Sunday, July 15, 2007

A Merton Thought...

This is a small excerpt from a book of Thomas Merton's writings. It is a great follow up to some thoughts on the 'Gentle Pantheism' post.

His Paradise and Our Own:

"All nature is meant to make us think of paradise. Woods, fields, valleys, hills, the river and the sea, the clouds travelling across the sky, light and darkness, sun and stars, remind us that the world was first created as a paradise from Adam, and that in spite of his sin and ours, it will once again become a paradise when we are all risen from death in the second Adam.

Heaven is even now mirrored in created things. All God's creatures invite us to forget our vain cares and enter into our own hearts, which God Himself has made to be His paradise and our own. If we have God dwelling within us, making our souls His paradise, then the world around us can also become for us what it was meant to be for Adam - his paradise.

But if we seek paradise outside of ourselves, we cannot have paradise in our hearts. If we have no peace within ourselves, we have no pease with what is all around us. Only the man who is free from attachment finds that creatures have become his friends. When he is pure, they speak to him of God."


  1. In response to your blog, "gentle pantheism" - perhaps our divine purpose is to contemplate God within, through and around our hearts and the world we live in. To ponder, to experience, to contemplate, to look outward and inward simultaneously, to create action which reflects the innermost stirrings of our heart and our contemplation - perhaps Thought and Extension is movement towards our divine purpose. Perhaps accepting that we will never reach full and total enlightenment, accepting and loving the search - perhaps that is our destiny; our fulfillment and our ultimate purpose.

    In response to A Merton Thought: I agree; mostly. The word "Attachment" offers me some struggle - is the opposite of attach not detach? To detach implies a letting go that is unconcerned with the world around. I believe that the mental and soulful place Merton points us towards with his words is beautiful but I could argue over his word choice forever. I would prefer he focused on interconnection rather than freedom from attachment, but - in all honesty - I am attached to words and thoughts in the same way that some persons are attached to iPods and apple advertising campaigns. Perhaps if I truly heard and felt Merton's words I would let go of attaching myself to the meanings of words and let go into his world of quite simple, yet challenging, purity and divinity.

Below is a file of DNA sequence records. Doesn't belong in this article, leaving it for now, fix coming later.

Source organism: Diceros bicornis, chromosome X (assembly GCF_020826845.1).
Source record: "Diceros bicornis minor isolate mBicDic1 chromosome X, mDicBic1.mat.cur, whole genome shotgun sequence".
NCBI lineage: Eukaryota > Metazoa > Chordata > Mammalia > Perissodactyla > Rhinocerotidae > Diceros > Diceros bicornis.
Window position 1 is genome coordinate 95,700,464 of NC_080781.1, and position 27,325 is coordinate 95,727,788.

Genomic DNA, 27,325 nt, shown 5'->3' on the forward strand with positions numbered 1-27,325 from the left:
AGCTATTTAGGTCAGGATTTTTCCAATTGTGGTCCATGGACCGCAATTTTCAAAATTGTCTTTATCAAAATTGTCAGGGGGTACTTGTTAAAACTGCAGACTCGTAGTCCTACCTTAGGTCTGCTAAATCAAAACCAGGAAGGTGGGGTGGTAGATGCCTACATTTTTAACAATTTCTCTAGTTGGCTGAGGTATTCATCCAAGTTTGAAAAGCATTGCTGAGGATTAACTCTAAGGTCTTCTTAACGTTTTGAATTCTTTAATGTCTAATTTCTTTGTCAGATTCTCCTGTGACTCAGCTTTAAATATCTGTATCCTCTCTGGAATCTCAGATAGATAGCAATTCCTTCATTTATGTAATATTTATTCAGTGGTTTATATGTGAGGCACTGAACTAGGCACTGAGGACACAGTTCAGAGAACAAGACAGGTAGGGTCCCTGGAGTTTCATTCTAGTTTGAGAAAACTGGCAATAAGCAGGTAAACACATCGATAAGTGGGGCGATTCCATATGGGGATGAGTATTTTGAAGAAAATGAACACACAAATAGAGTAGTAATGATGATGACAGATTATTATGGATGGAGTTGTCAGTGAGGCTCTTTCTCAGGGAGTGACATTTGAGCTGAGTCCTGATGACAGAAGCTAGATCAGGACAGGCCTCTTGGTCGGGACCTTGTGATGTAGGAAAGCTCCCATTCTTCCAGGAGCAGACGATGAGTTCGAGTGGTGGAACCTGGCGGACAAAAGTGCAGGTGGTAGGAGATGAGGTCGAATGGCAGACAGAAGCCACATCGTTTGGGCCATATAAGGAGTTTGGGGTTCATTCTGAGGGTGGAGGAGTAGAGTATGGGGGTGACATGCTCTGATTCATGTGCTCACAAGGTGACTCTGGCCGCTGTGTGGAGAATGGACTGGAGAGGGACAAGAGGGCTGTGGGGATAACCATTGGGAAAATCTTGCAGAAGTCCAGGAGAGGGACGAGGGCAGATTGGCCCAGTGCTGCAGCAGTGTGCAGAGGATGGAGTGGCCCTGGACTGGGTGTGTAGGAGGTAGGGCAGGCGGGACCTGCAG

But, alas, here we are in a society and in a people that bases nearly all of our communication in the written and spoken word. And, if one believes that God created this world, then one might also conclude that God created both the human desire for communication and the ability to communicate. And, from this angle, I do truly believe in the necessity of communication and in the importance of words. So much of our history is based in words - written, recorded, verbally passed from generation to generation. Through communication we find love, peace, war, hate, religion, culture and so much more.

    So with that - one last thought, which points towards the sexist vocablary of Merton. I have read Merton and enjoyed - even savored - several of his passages, thoughts, and writings. I am not jumping on a high-horse and disregarding his writings and declaring him an intentional sexist author. However; there is a clear and definite focus on male language from Merton, which is very much a reflection of his own sex and the era he lived and wrote in. Yet, in a world where women are continually victims of violence and where Christian religion offers strength to certain communities and persons troubled by oppression, war and persecution we must make it a point to reclaim the voice of women in our history and in our religions. Referring to God solely as "He" detracts from women's position of equality in our world and also detracts from the infinite idea of God as in and of all things - beyond all words and definition - more than "He," more than "She," more than "Lord" and more than "Jesus" (for Christians). Additionaly, utilizing Adam - and affirming his maleness - as the source of original paradise detracts from the true story that is written in Genesis - that of an androgynous human creature in need of companionship who becomes both woman and man at the exact same moment in time. Our world, our history and our religion is written, remembered and perpetuated within a patriarchal society. Women's voices need to be remembered and authors, such as Merton, need to be a light of inspiration that reflect God's love and reflection of all humans - both male and female. Depending on the level of education, exposure and culture that persons grow up in - inclusive language and reclamation of women's stories and place in history and religion is an absolute necessity. Women who struggle to find their place in our world - side by side with all others and free from violence and oppression - need to read, to hear and to know that they too are the image of God and that they, too, have been strong pillars of faith, strength, change and goodness throughout our history.

  2. whoever posted the above comment must not be into "KUNG FU" starring david caradine.

  3. Kristin I applaud your commitment to gender inclusive language. However, I think you're a bit tough on Merton who after all was only using the linguistic rubric of his day and canot be charegd with being sexist or patriarchal for that reason alone.